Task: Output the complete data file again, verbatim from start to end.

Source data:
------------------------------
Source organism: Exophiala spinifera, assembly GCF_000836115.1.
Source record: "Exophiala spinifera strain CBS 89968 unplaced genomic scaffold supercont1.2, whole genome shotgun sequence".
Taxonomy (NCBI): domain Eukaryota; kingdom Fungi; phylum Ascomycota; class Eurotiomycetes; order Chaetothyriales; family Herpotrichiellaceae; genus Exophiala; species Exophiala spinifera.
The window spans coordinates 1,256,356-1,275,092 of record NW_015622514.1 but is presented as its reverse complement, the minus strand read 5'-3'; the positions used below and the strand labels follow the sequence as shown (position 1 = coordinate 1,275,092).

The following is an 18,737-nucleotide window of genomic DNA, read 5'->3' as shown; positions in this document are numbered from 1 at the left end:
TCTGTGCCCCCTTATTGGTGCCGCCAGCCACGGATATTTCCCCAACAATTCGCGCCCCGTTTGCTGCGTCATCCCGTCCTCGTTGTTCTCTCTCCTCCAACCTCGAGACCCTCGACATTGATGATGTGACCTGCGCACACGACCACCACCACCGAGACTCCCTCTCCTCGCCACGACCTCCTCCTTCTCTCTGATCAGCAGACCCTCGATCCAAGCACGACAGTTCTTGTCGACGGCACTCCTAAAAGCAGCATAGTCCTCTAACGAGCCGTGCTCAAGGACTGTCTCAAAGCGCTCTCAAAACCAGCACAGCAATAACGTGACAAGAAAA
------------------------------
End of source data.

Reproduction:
Source organism: Exophiala spinifera, assembly GCF_000836115.1.
Source record: "Exophiala spinifera strain CBS 89968 unplaced genomic scaffold supercont1.2, whole genome shotgun sequence".
Taxonomy (NCBI): domain Eukaryota; kingdom Fungi; phylum Ascomycota; class Eurotiomycetes; order Chaetothyriales; family Herpotrichiellaceae; genus Exophiala; species Exophiala spinifera.
The window spans coordinates 1,256,356-1,275,092 of record NW_015622514.1 but is presented as its reverse complement, the minus strand read 5'-3'; the positions used below and the strand labels follow the sequence as shown (position 1 = coordinate 1,275,092).

The following is an 18,737-nucleotide window of genomic DNA, read 5'->3' as shown; positions in this document are numbered from 1 at the left end:
TCTGTGCCCCCTTATTGGTGCCGCCAGCCACGGATATTTCCCCAACAATTCGCGCCCCGTTTGCTGCGTCATCCCGTCCTCGTTGTTCTCTCTCCTCCAACCTCGAGACCCTCGACATTGATGATGTGACCTGCGCACACGACCACCACCACCGAGACTCCCTCTCCTCGCCACGACCTCCTCCTTCTCTCTGATCAGCAGACCCTCGATCCAAGCACGACAGTTCTTGTCGACGGCACTCCTAAAAGCAGCATAGTCCTCTAACGAGCCGTGCTCAAGGACTGTCTCAAAGCGCTCTCAAAACCAGCACAGCAATAACGTGACAAGAAAA